I use Wikipedia a lot, and now and then they ask me for money. Now and then I give them money.
“What?” you say. “You fool! It’s a mess, that thing, riddled with inaccuracies, biased, completely unreliable.”
Well, so am I, so it’s a good fit.
Actually, it’s quite useful for things that are not controversial. You might ask – indeed, you might beg to know – which things are not controversial these days. You tell someone you stubbed your toe on a rock, and they might say, “Really? Sure it wasn’t a rock crystal? Did you check? Are you a quartz-denier?”
So what’s safe and dependable on Wikipedia? Entries on “quartz”, for example. Entries on “people hit in the head by a rock who completely deserved it” might be scant, but useful. The history pages are good, because there are hordes of anal-retentive history enthusiasts who hover over them, correcting errors, footnoting controversies and so on. We all can agree that William the Conqueror existed, and Wikipedia has an exhaustive entry with many fascinating details. This one I found remarkable:
“William’s reign has caused historical controversy since before his death. William of Poitiers wrote glowingly of William’s reign and its benefits, but the obituary notice for William in the Anglo-Saxon Chronicle condemns William in harsh terms.”
It sounds like a newspaper, doesn’t it? In the 12th century. Wonder how that worked.
“Dear, has the Anglo-Saxon Chronicle come yet?”
“I put it by your chair.”
“Ah, there it is. Well, let’s see what’s in the paper today. I can’t believe they’re still running Dagwoode, that was old when I was a whelp. Ah, here it is, obituaries. Oh, no! Bill died!”
“Bill. Bill Conqueror.”
“Do we know the Conquerors?”
“He’s the King of England. Or was. Ach, now it’s going to be nothing but war. Well, let’s go to the sports page and see if the Vikings lost again.”
Anyway. I use Wikipedia a lot, and I am always impressed by its astonishing depth and insanely narrow focus. I have given them money, and that prompted a recent e-mail that asked for something a bit startling.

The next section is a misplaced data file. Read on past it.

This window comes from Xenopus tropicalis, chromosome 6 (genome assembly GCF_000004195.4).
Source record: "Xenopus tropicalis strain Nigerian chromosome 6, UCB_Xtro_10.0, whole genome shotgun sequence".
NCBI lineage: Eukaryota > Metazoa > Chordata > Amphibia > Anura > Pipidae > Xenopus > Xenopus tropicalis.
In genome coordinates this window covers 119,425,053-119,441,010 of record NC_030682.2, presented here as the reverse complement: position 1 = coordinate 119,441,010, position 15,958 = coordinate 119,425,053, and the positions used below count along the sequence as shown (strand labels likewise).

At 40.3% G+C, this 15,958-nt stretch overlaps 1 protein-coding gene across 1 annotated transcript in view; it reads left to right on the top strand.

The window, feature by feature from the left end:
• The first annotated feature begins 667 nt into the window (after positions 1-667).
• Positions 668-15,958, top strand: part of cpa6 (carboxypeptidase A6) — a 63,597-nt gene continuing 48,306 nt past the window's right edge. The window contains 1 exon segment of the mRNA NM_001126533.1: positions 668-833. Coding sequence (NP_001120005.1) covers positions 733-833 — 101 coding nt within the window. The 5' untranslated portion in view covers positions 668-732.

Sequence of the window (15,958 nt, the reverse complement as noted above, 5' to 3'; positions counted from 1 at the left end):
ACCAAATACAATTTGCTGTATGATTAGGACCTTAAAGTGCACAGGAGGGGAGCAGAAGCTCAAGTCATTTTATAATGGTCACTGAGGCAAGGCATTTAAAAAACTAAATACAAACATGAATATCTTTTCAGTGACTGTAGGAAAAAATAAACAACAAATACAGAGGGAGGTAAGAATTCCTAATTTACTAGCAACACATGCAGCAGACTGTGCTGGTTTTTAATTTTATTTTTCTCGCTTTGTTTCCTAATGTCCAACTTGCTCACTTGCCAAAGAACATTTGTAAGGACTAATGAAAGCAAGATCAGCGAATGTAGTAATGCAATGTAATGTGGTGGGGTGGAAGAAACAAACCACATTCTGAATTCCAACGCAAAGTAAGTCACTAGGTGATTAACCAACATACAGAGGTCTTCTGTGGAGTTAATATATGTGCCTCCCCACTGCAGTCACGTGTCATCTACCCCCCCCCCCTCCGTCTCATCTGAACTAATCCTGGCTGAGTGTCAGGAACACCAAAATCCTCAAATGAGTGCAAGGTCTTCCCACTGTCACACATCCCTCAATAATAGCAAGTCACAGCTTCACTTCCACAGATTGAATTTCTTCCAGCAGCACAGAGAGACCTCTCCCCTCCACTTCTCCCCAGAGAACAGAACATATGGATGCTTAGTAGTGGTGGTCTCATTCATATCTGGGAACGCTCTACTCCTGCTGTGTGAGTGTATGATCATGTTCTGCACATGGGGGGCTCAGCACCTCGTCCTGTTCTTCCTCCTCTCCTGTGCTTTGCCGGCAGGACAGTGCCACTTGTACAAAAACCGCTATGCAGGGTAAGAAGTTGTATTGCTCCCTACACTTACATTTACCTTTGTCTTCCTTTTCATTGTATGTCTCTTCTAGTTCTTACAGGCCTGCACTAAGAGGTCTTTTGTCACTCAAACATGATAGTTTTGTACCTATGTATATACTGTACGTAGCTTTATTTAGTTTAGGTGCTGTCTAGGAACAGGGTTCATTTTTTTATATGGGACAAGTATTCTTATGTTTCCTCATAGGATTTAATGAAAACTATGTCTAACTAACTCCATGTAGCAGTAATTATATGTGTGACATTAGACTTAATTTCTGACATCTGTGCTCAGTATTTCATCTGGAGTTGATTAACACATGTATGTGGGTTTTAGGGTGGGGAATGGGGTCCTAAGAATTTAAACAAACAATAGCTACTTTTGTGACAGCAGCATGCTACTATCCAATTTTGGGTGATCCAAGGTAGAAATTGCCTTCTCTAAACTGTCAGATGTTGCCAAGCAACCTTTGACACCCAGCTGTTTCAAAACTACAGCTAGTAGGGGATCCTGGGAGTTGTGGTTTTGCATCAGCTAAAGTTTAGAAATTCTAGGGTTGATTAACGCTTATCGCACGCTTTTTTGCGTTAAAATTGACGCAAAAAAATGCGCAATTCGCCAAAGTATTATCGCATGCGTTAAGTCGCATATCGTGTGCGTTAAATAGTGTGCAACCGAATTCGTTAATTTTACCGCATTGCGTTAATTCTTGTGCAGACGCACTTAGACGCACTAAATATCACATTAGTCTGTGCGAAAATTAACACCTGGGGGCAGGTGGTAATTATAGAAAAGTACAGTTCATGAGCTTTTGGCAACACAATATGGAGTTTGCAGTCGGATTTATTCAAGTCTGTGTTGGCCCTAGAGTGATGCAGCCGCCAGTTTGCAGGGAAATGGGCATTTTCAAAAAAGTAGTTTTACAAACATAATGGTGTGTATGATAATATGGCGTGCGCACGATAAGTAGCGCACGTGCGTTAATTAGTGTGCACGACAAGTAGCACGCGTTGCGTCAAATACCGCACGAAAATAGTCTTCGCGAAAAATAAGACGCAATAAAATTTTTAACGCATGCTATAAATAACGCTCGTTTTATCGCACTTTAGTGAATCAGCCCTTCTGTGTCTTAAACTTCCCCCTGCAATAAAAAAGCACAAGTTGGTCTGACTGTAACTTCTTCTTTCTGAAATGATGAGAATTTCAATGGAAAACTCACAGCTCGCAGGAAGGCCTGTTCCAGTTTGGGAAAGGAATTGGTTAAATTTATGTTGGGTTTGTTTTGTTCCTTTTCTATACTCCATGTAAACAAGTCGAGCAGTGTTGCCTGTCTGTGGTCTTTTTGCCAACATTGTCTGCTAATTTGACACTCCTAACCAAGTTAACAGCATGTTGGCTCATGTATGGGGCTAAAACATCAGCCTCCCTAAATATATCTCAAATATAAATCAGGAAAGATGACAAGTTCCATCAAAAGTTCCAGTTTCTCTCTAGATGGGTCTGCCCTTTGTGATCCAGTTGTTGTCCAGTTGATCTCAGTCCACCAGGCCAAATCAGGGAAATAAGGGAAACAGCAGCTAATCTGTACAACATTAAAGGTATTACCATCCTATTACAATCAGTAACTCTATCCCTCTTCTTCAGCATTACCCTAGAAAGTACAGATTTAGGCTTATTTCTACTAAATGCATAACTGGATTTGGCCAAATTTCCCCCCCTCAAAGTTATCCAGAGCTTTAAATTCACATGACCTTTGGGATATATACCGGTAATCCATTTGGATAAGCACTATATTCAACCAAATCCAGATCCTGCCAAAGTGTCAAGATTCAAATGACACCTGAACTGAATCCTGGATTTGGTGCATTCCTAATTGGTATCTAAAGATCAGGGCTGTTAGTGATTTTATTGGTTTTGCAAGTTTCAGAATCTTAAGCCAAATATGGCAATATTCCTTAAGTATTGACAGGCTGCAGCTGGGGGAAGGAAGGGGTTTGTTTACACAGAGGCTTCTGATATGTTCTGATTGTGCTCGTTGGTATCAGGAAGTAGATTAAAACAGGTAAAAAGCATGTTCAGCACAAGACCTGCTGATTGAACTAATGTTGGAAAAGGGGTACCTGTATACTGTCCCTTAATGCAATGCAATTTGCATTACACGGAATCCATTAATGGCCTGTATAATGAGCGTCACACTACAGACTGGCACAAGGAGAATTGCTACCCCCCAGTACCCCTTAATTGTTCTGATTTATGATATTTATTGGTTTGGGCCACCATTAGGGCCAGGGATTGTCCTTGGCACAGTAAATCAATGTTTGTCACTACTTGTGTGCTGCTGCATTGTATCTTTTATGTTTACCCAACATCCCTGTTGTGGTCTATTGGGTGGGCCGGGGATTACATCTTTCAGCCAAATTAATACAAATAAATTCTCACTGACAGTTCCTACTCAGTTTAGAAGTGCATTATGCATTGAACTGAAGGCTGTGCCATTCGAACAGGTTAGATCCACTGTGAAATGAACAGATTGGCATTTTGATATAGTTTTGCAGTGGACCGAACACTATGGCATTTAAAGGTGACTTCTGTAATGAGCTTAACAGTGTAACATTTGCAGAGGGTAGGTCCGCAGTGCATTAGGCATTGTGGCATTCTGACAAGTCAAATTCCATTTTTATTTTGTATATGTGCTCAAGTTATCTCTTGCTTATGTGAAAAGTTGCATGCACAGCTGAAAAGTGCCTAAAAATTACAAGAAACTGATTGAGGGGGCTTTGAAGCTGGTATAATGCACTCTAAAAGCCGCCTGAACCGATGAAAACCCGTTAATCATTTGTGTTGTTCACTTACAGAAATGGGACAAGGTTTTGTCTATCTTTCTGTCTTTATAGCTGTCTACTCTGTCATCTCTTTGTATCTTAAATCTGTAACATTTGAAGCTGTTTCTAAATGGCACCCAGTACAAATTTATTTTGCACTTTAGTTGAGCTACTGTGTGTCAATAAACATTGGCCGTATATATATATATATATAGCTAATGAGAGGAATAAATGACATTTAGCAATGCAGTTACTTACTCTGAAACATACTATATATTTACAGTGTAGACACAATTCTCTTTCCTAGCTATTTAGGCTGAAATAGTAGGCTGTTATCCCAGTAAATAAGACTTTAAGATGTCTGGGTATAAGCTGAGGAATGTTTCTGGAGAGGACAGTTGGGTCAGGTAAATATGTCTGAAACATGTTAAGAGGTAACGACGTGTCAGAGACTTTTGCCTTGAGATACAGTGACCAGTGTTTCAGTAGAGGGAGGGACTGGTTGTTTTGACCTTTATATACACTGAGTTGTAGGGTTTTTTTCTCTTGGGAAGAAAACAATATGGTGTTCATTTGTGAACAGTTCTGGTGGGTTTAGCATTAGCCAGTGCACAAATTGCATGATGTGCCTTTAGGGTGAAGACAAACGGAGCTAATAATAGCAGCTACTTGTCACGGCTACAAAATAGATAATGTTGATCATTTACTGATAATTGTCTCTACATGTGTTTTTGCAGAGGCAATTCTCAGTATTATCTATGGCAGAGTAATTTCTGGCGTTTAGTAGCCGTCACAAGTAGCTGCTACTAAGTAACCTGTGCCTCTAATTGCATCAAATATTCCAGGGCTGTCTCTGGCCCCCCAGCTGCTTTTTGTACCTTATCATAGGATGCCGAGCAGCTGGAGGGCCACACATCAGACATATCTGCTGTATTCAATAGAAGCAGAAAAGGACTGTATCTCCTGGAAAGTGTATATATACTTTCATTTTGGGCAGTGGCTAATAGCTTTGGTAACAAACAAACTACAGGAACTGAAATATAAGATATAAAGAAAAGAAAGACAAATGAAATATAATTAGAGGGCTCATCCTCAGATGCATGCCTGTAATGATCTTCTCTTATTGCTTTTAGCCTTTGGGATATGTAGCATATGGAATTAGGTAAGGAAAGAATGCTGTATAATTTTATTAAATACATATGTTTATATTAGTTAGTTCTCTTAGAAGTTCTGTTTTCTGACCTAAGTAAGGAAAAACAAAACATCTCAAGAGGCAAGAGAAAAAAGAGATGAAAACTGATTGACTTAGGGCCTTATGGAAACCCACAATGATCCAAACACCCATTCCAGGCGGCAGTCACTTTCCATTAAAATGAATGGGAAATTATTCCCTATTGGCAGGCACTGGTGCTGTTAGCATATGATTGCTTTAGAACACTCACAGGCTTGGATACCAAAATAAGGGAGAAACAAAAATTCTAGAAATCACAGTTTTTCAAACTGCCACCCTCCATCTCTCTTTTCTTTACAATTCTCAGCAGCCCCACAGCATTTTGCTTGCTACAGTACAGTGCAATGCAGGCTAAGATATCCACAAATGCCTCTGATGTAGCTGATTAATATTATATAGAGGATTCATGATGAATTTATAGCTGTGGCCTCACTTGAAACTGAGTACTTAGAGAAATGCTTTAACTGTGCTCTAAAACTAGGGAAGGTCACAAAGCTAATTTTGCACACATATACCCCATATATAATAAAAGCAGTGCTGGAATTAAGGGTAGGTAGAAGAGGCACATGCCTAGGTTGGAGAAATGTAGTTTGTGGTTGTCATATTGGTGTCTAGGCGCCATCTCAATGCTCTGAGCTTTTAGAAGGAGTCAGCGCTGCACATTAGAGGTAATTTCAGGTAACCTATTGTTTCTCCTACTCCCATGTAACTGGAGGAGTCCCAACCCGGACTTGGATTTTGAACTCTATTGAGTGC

They want me to put them in my will. The e-mail even included a link to a site where you could write your will online.
It makes you think of those will-reading scenes from old movies. An elderly person of means passes, and the will is read in the study of his baronial home. Present: The feckless son, the haughty spoiled daughter, a faithful servant or two, the scheming brother, and perhaps an amateur detective who wanted to get a head-start on the investigation into the inevitable murder.
The person reading the will reads the sound-mind-and-body part, then says, “To my son, Arthur, who has been kicked out of every school in the country for gambling, including the Royal Academy of Gambling, I leave £1 (RM5.84).” (Arthur snarls and hunches sullenly in his chair.)
“To my daughter Ginny, who has the morals of a weasel and the faithfulness of a wet postage stamp, I leave £1, with the provision that she lend it to my son Arthur, so they have one more thing to argue about.” (Ginny sneers and blows a smoke ring.)
“To my faithful servants, I leave the sum of £100 (RM584) each.” (Servants smile, bow their heads and murmur, “Bless his soul.”)
“The rest of my estate in the amount of £47mil (RM274.69mil), I leave to Wikipedia.”
Arthur stands and swears that this will not stand, he’ll take it to court! Ginny agrees! The next day, Arthur is found dead in the garden. The famous Wikipedia Murder is never solved because the detective started researching poisons, ended up clicking on a link about the Borgias and went down a rabbit hole of Italian political history for the rest of the afternoon.
That said, it’s tempting to leave a few bucks to a useful institution. But there would be conditions. I would love to win a huge lottery prize and give them US$50 million, with the condition that they edit every page to switch from one space after a period to two. I know it’s archaic, but it’s my personal preference.
Or I could demand that they use my bequest to make a printed copy of Wikipedia, just in case. What if something happened, somewhere, and Wikipedia was lost? One guy doing basic server maintenance types RMDIR /Q/S instead of RMDIR /Q/T and, shazam, it’s gone. “Oops. Did the digital equivalent of burning the Library of Alexandria, my bad.”
Perhaps the kindest thing one could do would be to leave them money and specify that they hire someone to make small, inconsequential changes to pages like “Depression-Era Chewing Gum” and “Discontinued Dental Floss Brands” so the one guy who feels as if the entire responsibility for the page’s accuracy has something to do.
“What? No, Popzalot Chicle was not made in Brodgeport. It was made in Bridgeport! Now I know how Batman felt when he saw his sign in the clouds.” – The Star Tribune (Minneapolis)/Tribune News Service